(d) It might be that a claim based on a very slight interference with a person’s property (which a case falling strictly within the Hildebrand rules would be) would not amount to either trespass or conversion.  However, the law is not entirely clear and the Court could not decide this question until the facts were investigated at the trial.

(e) Although a claim for nominal or derisory damages might be struck out as an abuse of process that did not apply here, not least because it was right that solicitors as officers of the court should face the judgment of the court if they have been accused of improper conduct.

Wilson LJ expressed strong disagreement with some of Ward LJ’s obiter remarks.  He agreed that any Hildebrand defence did not arise in this case because the original documents had been retained rather than simply copied.  More generally, he stressed the importance of the Hildebrand process, within its proper narrow limits, to ancillary relief proceedings.  Those narrow limits included that original documents should be restored to the place they were found as soon as practicable after being copied.  He suggested that two working days would be a yardstick as to the timeframe within which original documents should be returned.  He also pointed out that the rules will need to be adapted to deal with documents in electronic form, but a suitable case would be required for the courts to consider that issue.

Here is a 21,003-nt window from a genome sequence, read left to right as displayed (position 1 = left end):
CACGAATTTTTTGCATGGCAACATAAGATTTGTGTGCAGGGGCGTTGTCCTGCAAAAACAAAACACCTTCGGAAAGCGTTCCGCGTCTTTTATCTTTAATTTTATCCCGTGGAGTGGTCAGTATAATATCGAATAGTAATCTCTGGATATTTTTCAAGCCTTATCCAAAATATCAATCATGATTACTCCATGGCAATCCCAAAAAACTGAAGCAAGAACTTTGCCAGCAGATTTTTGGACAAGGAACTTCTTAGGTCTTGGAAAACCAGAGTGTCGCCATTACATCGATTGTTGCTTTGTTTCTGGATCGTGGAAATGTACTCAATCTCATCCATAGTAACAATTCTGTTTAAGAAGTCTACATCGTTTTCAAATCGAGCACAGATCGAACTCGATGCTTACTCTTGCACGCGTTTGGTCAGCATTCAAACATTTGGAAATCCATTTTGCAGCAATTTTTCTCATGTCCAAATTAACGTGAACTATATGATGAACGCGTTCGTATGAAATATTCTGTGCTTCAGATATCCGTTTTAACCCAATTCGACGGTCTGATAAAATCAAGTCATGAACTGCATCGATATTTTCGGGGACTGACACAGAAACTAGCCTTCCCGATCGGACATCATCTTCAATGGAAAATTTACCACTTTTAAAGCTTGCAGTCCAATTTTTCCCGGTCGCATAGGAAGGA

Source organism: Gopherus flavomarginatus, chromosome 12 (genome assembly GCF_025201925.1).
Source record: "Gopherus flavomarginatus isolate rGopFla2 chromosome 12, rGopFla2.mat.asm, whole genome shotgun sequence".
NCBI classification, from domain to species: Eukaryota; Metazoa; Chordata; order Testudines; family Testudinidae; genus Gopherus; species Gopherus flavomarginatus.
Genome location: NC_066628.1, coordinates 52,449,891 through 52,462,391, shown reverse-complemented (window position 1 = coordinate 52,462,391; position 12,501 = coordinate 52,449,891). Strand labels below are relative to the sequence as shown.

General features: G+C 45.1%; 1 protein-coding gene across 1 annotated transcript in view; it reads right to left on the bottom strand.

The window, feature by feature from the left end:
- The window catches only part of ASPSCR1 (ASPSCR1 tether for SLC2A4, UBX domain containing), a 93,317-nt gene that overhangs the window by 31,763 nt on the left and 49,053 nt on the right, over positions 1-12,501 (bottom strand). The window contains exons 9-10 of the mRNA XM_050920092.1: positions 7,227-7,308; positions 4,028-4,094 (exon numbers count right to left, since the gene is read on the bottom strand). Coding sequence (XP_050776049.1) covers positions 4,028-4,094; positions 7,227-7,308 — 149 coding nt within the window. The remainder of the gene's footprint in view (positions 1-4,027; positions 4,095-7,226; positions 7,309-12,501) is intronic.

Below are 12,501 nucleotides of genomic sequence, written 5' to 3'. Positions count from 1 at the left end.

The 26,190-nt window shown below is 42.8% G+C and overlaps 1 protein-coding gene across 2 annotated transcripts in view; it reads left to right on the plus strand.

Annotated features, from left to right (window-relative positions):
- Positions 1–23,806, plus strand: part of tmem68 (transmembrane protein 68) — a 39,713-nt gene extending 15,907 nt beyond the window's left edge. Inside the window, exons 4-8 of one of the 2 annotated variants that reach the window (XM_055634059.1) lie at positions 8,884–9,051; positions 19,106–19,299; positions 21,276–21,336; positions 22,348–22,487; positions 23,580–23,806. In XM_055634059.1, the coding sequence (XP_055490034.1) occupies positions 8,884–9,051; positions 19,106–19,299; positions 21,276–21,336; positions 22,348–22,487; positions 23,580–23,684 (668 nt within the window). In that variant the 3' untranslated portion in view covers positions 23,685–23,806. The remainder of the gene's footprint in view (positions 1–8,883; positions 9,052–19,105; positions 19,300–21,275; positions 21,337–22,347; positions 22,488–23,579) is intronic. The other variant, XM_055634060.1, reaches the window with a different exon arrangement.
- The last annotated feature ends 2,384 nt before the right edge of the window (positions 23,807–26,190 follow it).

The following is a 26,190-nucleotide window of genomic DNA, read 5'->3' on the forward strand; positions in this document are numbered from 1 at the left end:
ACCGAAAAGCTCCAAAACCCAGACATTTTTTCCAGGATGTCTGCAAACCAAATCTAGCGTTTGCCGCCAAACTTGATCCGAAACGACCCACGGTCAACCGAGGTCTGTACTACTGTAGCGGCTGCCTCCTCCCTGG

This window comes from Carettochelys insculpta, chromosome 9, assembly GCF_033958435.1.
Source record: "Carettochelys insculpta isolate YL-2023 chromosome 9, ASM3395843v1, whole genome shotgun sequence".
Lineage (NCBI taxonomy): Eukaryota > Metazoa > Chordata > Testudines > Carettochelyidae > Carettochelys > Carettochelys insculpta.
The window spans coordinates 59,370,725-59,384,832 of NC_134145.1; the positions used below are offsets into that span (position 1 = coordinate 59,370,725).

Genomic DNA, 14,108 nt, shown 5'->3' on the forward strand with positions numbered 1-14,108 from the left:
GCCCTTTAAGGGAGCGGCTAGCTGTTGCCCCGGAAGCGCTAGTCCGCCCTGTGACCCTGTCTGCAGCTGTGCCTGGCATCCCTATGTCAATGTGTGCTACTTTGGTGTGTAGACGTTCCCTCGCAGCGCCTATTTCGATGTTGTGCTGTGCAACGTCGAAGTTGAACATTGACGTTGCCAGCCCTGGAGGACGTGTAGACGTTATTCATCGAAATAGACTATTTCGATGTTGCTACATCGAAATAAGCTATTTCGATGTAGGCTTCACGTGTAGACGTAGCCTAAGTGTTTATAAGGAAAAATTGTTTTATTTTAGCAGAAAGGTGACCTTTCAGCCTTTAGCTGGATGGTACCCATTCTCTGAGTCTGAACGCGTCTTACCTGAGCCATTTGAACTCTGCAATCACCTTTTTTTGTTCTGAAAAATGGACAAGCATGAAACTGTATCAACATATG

Wilson LJ indicated that if called upon to decide the matter in an appropriate case the courts may conclude that the Hildebrand rules are compatible with other areas of law.  He disagreed with Ward LJ’s view that a person acting within the Hildebrand rules would be committing a tort.  He suggested that the law may consider that documents accessed by a wife without using force could be considered to have been ‘borrowed’ lawfully.  He also suggested that a public policy exception to the ordinary laws of trespass and conversion could be found in section 25 of the Matrimonial Causes Act 1973.

Sedley LJ gave the shortest of the three judgments.  He did not go as far as Wilson LJ but said that if called upon to reconcile a conflict between the law of tort and Hildebrand he would favour the Hildebrand approach over the restrictions of the law of tort if the latter might restrict the doing of justice between spouses.  He accepted the Hildebrand doctrine as a ‘pragmatic inroad’ on the general law.  The doctrine did not extend as far as keeping originals of documents.  If the Hildebrand  rule was strictly followed so that the document taken was ‘not obviously off limits’ (e.g. a personal letter with no relevance to financial issues) and the document was promptly returned after being copied the claim could be dismissed as an abuse of process on the basis the damage was de minimis.

Conclusions